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The new webcam stuff in Silverlight 4 is darned cool. By exposing it as a brush, it allows scenarios that are way beyond anything that Flash has.

At the same time, accessing the webcam locally seems like it's only half the story. Nobody buys a webcam so they can take pictures of themselves and make funny faces out of them. They buy a webcam because they want other people to see the resulting video stream, i.e., they want to stream that video out to the Internet, a lay Skype or any of the dozens of other video chat sites/applications. And so far, I haven't figured out how to do that with

It turns out that it's pretty simple to get a hold of the raw (Format32bppArgb formatted) bytestream, as demonstrated here.

But unless we want to transmit that raw bytestream to a server (which would chew up way too much bandwidth), we need to encode that in some fashion. And that's more complicated. MS has implemented several codecs in Silverlight, but so far as I can tell, they're all focused on decoding a video stream, not encoding it in the first place. And that's apart from the fact that I can't figure out how to get direct access to, say, the H.264 codec in the first place.

There are a ton of open-source codecs (for instance, in the ffmpeg project here), but they're all written in C, and they don't look easy to port to C#. Unless translating 10000+ lines of code that look like this is your idea of fun :-)

const int b_xy= h->mb2b_xy[left_xy[i]] + 3;
const int b8_xy= h->mb2b8_xy[left_xy[i]] + 1;
*(uint32_t*)h->mv_cache[list][cache_idx ]= *(uint32_t*)s->current_picture.motion_val[list][b_xy + h->b_stride*left_block[0+i*2]];
*(uint32_t*)h->mv_cache[list][cache_idx+8]= *(uint32_t*)s->current_picture.motion_val[list][b_xy + h->b_stride*left_block[1+i*2]];
h->ref_cache[list][cache_idx ]= s->current_picture.ref_index[list][b8_xy + h->b8_stride*(left_block[0+i*2]>>1)];
h->ref_cache[list][cache_idx+8]= s->current_picture.ref_index[list][b8_xy + h->b8_stride*(left_block[1+i*2]>>1)];

The mooncodecs folder within the Mono project (here) has several audio codecs in C# (ADPCM and Ogg Vorbis), and one video codec (Dirac), but they all seem to implement just the decode portion of their respective formats, as do the java implementations from which they were ported.

I found a C# codec for Ogg Theora (csTheora, http://www.wreckedgames.com/forum/index.php?topic=1053.0), but again, it's decode only, as is the jheora codec on which it's based.

Of course, it would presumably be easier to port a codec from Java than from C or C++, but the only java video codecs that I found were decode-only (such as jheora, or jirac).

So I'm kinda back at square one. It looks like our options for hooking up a webcam (or microphone) through Silverlight to the Internet are:

(1) Wait for Microsoft to provide some guidance on this;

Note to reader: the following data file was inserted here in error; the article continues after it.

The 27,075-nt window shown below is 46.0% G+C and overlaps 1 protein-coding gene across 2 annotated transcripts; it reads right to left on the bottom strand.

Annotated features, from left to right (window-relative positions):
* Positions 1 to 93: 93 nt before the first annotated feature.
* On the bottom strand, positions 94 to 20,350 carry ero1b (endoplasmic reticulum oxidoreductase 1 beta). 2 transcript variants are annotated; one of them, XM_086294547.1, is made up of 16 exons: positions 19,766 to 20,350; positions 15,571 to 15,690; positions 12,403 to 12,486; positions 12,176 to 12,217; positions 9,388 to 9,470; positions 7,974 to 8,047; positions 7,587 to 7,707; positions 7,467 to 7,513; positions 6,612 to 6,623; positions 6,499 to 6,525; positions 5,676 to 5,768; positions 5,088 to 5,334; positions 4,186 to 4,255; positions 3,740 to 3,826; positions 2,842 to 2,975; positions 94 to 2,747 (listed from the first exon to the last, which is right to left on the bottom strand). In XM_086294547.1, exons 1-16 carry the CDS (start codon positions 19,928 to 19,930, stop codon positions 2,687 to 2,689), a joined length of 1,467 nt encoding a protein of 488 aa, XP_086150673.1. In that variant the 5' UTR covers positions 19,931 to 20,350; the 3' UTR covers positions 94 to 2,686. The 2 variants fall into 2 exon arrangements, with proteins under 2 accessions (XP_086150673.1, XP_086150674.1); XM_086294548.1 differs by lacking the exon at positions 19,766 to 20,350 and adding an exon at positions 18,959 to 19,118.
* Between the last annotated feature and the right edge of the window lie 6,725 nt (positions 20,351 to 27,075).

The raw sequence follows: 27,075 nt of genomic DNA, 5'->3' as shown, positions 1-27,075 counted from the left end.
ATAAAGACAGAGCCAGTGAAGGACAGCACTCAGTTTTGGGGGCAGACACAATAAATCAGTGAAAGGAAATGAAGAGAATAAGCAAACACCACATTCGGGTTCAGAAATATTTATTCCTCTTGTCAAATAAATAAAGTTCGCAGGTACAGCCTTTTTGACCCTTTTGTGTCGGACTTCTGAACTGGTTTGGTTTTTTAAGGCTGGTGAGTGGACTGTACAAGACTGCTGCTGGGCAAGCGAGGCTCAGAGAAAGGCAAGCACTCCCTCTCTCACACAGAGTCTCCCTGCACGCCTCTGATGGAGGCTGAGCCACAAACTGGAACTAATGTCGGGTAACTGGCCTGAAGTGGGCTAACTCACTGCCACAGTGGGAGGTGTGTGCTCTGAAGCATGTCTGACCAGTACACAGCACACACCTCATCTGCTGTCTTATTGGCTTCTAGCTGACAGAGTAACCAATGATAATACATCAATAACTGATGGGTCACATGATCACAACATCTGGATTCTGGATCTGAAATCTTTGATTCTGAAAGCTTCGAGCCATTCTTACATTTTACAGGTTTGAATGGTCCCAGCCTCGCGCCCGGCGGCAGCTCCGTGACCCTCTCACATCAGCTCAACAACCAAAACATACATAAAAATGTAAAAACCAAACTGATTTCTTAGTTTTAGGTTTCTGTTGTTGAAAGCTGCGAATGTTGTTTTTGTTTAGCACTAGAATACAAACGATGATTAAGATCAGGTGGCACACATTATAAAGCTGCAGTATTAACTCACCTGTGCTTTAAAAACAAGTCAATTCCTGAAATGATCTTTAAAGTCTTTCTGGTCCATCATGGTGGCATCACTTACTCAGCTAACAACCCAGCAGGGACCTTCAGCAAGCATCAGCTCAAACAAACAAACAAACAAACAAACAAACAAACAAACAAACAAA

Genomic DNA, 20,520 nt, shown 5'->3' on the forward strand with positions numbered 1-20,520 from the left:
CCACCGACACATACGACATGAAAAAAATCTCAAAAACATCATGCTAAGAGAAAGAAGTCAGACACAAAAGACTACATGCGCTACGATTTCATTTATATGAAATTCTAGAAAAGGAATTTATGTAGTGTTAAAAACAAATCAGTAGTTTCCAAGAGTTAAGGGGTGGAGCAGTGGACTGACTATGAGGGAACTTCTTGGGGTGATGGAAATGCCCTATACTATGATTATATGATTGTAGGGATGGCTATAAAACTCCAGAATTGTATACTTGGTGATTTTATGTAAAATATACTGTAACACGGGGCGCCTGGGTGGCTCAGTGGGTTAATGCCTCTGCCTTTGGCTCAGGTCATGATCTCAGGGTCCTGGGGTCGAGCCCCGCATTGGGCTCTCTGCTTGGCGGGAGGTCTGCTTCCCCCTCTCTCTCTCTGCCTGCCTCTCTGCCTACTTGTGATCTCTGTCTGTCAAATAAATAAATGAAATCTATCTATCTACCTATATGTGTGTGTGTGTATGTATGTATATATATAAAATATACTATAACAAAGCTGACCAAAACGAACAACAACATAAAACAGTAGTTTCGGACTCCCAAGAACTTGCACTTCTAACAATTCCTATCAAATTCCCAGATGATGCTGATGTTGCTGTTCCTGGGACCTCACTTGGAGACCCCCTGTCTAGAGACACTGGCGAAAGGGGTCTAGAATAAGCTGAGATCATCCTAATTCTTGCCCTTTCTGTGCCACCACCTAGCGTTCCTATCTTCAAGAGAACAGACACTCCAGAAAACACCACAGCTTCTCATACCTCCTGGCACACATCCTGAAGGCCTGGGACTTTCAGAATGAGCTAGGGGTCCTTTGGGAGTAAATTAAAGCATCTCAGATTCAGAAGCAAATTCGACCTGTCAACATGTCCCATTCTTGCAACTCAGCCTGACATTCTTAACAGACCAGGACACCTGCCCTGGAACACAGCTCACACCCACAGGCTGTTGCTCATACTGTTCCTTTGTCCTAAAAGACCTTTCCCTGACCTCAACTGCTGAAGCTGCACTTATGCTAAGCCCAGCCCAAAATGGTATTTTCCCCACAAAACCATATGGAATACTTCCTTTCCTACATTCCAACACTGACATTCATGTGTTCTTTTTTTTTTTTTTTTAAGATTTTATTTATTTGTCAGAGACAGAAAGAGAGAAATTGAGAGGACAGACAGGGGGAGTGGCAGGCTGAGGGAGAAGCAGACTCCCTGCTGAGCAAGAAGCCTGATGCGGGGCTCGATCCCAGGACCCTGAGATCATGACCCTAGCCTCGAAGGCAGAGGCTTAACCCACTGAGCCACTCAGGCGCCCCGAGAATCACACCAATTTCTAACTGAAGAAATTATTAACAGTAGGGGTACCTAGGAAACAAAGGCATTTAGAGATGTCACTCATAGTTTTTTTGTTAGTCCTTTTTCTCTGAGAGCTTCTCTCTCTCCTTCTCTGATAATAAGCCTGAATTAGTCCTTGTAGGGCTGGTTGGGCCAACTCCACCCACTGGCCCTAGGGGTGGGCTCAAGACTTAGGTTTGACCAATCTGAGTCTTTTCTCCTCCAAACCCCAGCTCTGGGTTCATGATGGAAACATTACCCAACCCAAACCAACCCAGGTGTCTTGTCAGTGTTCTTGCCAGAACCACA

(2) Spend the brain cycles porting one of the C or C++ codecs over to Silverlight-compatible C#;

(3) Send the raw, uncompressed bytestream up to a server (or perhaps compressed slightly with something like zlib), and then encode it server-side; or

(4) Wait for someone smarter than me to figure this out and provide a solution.

Does anybody else have any better guidance? Have I missed something that's just blindingly obvious to everyone else? (For instance, does Silverlight 4 somewhere have some classes I've missed that take care of this?)

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5 Answers 5

I just received this response from Jason Clary on my blog:


Saw your post on Mike Taulty's blog about VideoSink/AudioSink in Silverlight 4 beta.

I thought I'd point out that VideoSink's OnSample gives you a single uncompressed 32bpp ARGB frame which can be copied straight into a WritableBitmap.

With that in hand grab FJCore, a jpeg codec in C#, and modify it to not output the JFIF header. Then just write them out one after the other and you've got yourself an Motion JPEG codec. RFC2435 explains how to stuff that into RTP packets for RTSP streaming.

Compressing PCM audio to ADPCM is fairly easy, as well, but I haven't found a ready-made implementation as yet. RFC3551 explains how to put either PCM or ADPCM into RTP packets.

It should also be reasonably easy to stuff MJPEG and PCM or ADPCM into an AVI file. MS has some decent docs on AVI's modified RIFF format and both MJPEG and ADPCM are widely supported codecs.

It's a start anyway.

Of course, once you've gone through all that trouble, the next Beta will probably come out with native support for compressing and streaming to WMS with the much better WMV codecs.


Thought I'd post it. It's the best suggestion I've seen so far.

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up vote 2 down vote accepted

I thought I'd let interested folks know the approach I actually took. I'm using CSpeex to encode the voice, but I wrote my own block-based video codec to encode the video. It divides each frame up into 16x16 blocks, determines which blocks have sufficiently changed to warrant transmitting, and then Jpeg-encodes the changed blocks using a heavily modified version of FJCore. (FJCore is generally well done, but it needed to be modified to not write the JFIF headers, and to speed up initialization of the various objects.) All of this is being passed up to a proprietary media server using a proprietary protocol roughly based on RTP.